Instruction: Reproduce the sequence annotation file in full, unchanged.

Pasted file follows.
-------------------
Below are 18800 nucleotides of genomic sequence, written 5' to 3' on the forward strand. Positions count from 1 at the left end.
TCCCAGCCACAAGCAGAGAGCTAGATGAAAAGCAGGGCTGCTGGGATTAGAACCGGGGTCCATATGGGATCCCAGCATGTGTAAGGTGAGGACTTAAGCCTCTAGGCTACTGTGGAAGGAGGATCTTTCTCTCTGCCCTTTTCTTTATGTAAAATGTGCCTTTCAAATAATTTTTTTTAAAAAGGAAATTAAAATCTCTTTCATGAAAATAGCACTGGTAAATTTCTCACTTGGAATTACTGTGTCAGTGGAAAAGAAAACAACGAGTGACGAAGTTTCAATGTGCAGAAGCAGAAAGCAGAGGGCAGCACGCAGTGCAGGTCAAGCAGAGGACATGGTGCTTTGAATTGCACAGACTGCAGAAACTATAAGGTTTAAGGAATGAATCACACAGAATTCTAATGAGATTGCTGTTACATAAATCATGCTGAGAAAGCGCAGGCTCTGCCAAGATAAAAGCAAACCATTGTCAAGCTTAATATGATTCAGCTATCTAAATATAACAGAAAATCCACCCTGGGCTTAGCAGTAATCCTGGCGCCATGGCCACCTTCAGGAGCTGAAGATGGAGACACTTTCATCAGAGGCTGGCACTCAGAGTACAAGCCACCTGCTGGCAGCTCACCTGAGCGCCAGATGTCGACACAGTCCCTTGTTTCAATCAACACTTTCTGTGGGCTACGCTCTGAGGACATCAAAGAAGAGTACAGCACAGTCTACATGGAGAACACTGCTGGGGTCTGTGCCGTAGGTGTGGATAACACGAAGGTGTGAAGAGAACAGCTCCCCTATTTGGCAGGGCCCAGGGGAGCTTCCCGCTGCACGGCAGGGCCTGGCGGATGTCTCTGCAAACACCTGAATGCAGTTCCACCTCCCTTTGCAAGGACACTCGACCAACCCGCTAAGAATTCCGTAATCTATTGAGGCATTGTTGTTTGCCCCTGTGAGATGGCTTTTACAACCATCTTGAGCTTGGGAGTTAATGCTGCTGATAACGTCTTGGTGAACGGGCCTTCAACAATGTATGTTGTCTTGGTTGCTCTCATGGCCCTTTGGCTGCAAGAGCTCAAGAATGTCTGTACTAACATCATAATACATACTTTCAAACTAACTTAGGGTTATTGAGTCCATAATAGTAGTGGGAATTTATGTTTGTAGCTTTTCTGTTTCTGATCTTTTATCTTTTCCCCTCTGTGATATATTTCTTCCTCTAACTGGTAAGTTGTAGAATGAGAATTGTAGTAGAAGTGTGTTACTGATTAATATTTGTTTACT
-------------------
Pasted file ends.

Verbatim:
Below are 18800 nucleotides of genomic sequence, written 5' to 3' on the forward strand. Positions count from 1 at the left end.
TCCCAGCCACAAGCAGAGAGCTAGATGAAAAGCAGGGCTGCTGGGATTAGAACCGGGGTCCATATGGGATCCCAGCATGTGTAAGGTGAGGACTTAAGCCTCTAGGCTACTGTGGAAGGAGGATCTTTCTCTCTGCCCTTTTCTTTATGTAAAATGTGCCTTTCAAATAATTTTTTTTAAAAAGGAAATTAAAATCTCTTTCATGAAAATAGCACTGGTAAATTTCTCACTTGGAATTACTGTGTCAGTGGAAAAGAAAACAACGAGTGACGAAGTTTCAATGTGCAGAAGCAGAAAGCAGAGGGCAGCACGCAGTGCAGGTCAAGCAGAGGACATGGTGCTTTGAATTGCACAGACTGCAGAAACTATAAGGTTTAAGGAATGAATCACACAGAATTCTAATGAGATTGCTGTTACATAAATCATGCTGAGAAAGCGCAGGCTCTGCCAAGATAAAAGCAAACCATTGTCAAGCTTAATATGATTCAGCTATCTAAATATAACAGAAAATCCACCCTGGGCTTAGCAGTAATCCTGGCGCCATGGCCACCTTCAGGAGCTGAAGATGGAGACACTTTCATCAGAGGCTGGCACTCAGAGTACAAGCCACCTGCTGGCAGCTCACCTGAGCGCCAGATGTCGACACAGTCCCTTGTTTCAATCAACACTTTCTGTGGGCTACGCTCTGAGGACATCAAAGAAGAGTACAGCACAGTCTACATGGAGAACACTGCTGGGGTCTGTGCCGTAGGTGTGGATAACACGAAGGTGTGAAGAGAACAGCTCCCCTATTTGGCAGGGCCCAGGGGAGCTTCCCGCTGCACGGCAGGGCCTGGCGGATGTCTCTGCAAACACCTGAATGCAGTTCCACCTCCCTTTGCAAGGACACTCGACCAACCCGCTAAGAATTCCGTAATCTATTGAGGCATTGTTGTTTGCCCCTGTGAGATGGCTTTTACAACCATCTTGAGCTTGGGAGTTAATGCTGCTGATAACGTCTTGGTGAACGGGCCTTCAACAATGTATGTTGTCTTGGTTGCTCTCATGGCCCTTTGGCTGCAAGAGCTCAAGAATGTCTGTACTAACATCATAATACATACTTTCAAACTAACTTAGGGTTATTGAGTCCATAATAGTAGTGGGAATTTATGTTTGTAGCTTTTCTGTTTCTGATCTTTTATCTTTTCCCCTCTGTGATATATTTCTTCCTCTAACTGGTAAGTTGTAGAATGAGAATTGTAGTAGAAGTGTGTTACTGATTAATATTTGTTTACT